Conference hears about new and innovative breast cancer treatments
The latest in new and innovative breast cancer treatments and recent developments to empower patients were discussed at the Australia New Zealand Breast Cancer Clinical Trials Group (ANZBCTG) conference in Australia.
Five BCAC committee members attended the conference which focused on the theme Partners for Progress in Breast Cancer Research and Care.
BCAC chairperson, Libby Burgess, says the meeting provided a comprehensive overview of the latest in breast cancer research and new treatment options.
She says screening has contributed to reducing breast cancer mortality, but future advances are predicted to be in smarter, more targeted treatments, with immunotherapy likely to provide exciting options over the next few years.
“As researchers develop better prognostic tools and a deeper understanding of breast cancer sub-types, some patients may be spared chemotherapy, radiotherapy or the surgical removal of lymph nodes, without increasing their risk of recurrence,” she says
Advances of particular interest include:
- The use of cutting-edge diagnostics, including genetic analysis, to define and track different subtypes of breast cancer
- Breast conserving surgery and whether it is appropriate for specific subtypes, grades and stages of breast cancer.
- The use of chemotherapy prior to surgery (neo-adjuvant therapy) for an increasing sub-set of patients.
- The success of targeted treatments such as antibodies, pathway inhibitors and hormone treatments.
- The level and combination of chemotherapy required, including new and advanced treatments, such as immunotherapies.
- The development of resistance to drugs and how this can be overcome.
- Preventative treatments to reduce the risk of recurrence including, energetics and nutrition, green prescription programmes, prophylactic mastectomy, anti-estrogen therapy and monitoring for early detection through targeted screening technologies.
- The need to fully assess older patients to select the best types and level of treatment for each, as these women tend to be undertreated, leading to worse outcomes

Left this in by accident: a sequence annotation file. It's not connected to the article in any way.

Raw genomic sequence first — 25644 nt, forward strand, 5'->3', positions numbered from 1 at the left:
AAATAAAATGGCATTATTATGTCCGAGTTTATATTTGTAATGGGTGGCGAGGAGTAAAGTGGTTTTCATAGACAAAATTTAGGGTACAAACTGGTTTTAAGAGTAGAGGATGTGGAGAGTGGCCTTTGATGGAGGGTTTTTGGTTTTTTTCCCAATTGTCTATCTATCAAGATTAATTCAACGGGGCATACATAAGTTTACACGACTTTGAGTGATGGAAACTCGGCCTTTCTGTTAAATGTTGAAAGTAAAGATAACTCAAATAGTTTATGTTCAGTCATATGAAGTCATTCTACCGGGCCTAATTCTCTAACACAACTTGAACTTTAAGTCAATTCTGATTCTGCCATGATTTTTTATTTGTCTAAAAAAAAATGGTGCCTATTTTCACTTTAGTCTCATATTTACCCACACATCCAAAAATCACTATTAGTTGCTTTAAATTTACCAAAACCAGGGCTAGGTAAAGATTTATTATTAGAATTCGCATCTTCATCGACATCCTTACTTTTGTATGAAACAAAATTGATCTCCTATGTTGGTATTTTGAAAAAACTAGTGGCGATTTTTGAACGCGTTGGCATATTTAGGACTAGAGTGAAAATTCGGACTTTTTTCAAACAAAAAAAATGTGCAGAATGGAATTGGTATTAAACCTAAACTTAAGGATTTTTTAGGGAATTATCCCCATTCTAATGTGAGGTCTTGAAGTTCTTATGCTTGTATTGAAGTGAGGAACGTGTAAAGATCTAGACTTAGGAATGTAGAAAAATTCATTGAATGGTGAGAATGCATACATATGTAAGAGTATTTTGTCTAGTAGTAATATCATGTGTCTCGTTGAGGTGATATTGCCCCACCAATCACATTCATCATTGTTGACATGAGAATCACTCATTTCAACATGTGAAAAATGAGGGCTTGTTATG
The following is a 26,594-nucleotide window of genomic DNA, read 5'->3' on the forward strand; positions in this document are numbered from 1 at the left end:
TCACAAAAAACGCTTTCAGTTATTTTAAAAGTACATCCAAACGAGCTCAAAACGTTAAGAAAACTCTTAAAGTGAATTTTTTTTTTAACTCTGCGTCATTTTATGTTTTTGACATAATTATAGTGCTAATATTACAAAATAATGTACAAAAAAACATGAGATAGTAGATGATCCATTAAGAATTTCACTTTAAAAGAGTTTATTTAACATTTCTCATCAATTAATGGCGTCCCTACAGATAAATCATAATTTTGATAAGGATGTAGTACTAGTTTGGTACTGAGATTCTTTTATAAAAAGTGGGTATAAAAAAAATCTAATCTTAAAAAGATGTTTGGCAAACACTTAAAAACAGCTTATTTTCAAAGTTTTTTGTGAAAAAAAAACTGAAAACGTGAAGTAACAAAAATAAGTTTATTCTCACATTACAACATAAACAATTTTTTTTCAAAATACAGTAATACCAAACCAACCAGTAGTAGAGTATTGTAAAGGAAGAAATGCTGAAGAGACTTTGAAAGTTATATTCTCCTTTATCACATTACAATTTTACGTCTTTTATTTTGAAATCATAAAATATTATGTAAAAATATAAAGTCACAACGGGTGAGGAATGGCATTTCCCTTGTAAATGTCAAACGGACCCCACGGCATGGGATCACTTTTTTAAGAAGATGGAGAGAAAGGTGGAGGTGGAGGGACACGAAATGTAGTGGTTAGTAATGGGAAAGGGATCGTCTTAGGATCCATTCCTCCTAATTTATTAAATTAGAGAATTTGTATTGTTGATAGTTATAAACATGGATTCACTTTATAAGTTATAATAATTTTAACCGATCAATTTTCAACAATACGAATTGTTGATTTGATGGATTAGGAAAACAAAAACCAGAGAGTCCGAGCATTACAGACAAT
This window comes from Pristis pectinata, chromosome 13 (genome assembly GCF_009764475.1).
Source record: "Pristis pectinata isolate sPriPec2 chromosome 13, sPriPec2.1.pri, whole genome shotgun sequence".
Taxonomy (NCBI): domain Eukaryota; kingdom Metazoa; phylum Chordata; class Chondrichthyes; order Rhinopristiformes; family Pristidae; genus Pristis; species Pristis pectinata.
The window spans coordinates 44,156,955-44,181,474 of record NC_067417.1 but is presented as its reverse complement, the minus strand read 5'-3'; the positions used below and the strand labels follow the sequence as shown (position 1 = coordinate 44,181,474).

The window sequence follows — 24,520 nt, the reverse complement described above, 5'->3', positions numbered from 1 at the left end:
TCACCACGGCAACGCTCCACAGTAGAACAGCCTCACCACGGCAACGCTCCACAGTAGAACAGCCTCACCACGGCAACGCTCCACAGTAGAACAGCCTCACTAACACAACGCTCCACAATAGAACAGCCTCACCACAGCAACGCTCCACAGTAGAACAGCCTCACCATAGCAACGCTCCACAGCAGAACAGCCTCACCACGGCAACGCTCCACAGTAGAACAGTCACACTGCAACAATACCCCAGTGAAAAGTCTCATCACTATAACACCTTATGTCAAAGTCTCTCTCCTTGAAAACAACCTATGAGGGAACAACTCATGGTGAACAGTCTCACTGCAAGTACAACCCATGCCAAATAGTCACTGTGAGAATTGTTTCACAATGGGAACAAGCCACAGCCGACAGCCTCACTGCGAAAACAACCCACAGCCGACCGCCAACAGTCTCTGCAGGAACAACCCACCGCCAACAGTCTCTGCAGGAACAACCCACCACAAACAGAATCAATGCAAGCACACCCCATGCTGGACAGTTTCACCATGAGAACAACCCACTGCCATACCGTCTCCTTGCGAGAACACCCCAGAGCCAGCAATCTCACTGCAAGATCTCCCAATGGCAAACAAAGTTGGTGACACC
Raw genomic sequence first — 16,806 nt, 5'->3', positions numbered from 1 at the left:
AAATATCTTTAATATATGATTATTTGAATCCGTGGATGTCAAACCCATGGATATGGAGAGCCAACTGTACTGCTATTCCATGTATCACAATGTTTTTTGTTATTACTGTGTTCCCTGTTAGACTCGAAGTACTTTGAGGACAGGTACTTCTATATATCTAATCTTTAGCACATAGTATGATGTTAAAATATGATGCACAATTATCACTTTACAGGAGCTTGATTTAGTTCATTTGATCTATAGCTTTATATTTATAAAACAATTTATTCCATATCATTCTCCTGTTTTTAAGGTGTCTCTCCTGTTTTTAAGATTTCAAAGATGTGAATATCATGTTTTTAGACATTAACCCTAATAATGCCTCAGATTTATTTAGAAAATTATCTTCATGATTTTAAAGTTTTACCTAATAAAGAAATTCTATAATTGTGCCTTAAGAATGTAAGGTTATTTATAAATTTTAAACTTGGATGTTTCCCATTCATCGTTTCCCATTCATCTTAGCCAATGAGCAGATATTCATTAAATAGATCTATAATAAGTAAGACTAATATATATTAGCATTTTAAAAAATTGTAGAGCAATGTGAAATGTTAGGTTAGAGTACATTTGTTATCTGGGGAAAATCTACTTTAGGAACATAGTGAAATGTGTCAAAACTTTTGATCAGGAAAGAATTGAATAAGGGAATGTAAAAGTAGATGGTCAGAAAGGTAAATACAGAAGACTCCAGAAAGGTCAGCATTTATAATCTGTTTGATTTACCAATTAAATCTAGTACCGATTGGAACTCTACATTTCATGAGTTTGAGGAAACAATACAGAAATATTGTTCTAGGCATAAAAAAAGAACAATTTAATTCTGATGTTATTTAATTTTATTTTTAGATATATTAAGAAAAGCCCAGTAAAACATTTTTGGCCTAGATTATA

BCAC committee member, Fay Sowerby, says there was a particular focus at the meeting on new evidence supporting the role of exercise and nutrition in reducing the risk of breast cancer recurrence.
Other sessions focused on issues that can arise during and after breast cancer treatment. The University of Southampton’s Deborah Fenlon identified survivorship issues such as:
- poor general health
- decreased physical activity
- lower workforce participation
- poorer cognitive function
- poorer emotional well-being.
She said self-management has been shown to enhance quality of life and this has been picked up on in the UK, with the development of a “recovery package” for those who’ve had breast cancer. Cancer nurses can play a vital role in helping women avoid or manage treatment side effects and in providing psychological support.
Another thoughtful session harnessed a trio of multidisciplinary clinicians from psychiatry, medicine and nursing to confront the management of depression, fear of cancer recurrence, menopausal symptoms and cognitive decline in women recovering from breast cancer treatment.
These sessions were developed further with a look at a range of e-technologies now available to help patients manage the various psychosocial side-effects of cancer, including issues with sexuality, anxiety, depression and cancer-related distress.
There was also a timely discussion on “financial toxicity” in cancer care which refers to patients who have to spend a substantial amount of their income on health care costs.
This is something that is becoming more relevant in New Zealand where more and more women are forced to pay for new breast cancer medicines that are not publicly funded.
There was also a presentation about mammographic density and new findings that have shown that high breast density can increase the risk of developing breast cancer by up to 25 per cent.
This has raised concerns about the need for targeted and supplementary screening for this new at-risk group and is an area that is yet to be addressed in New Zealand.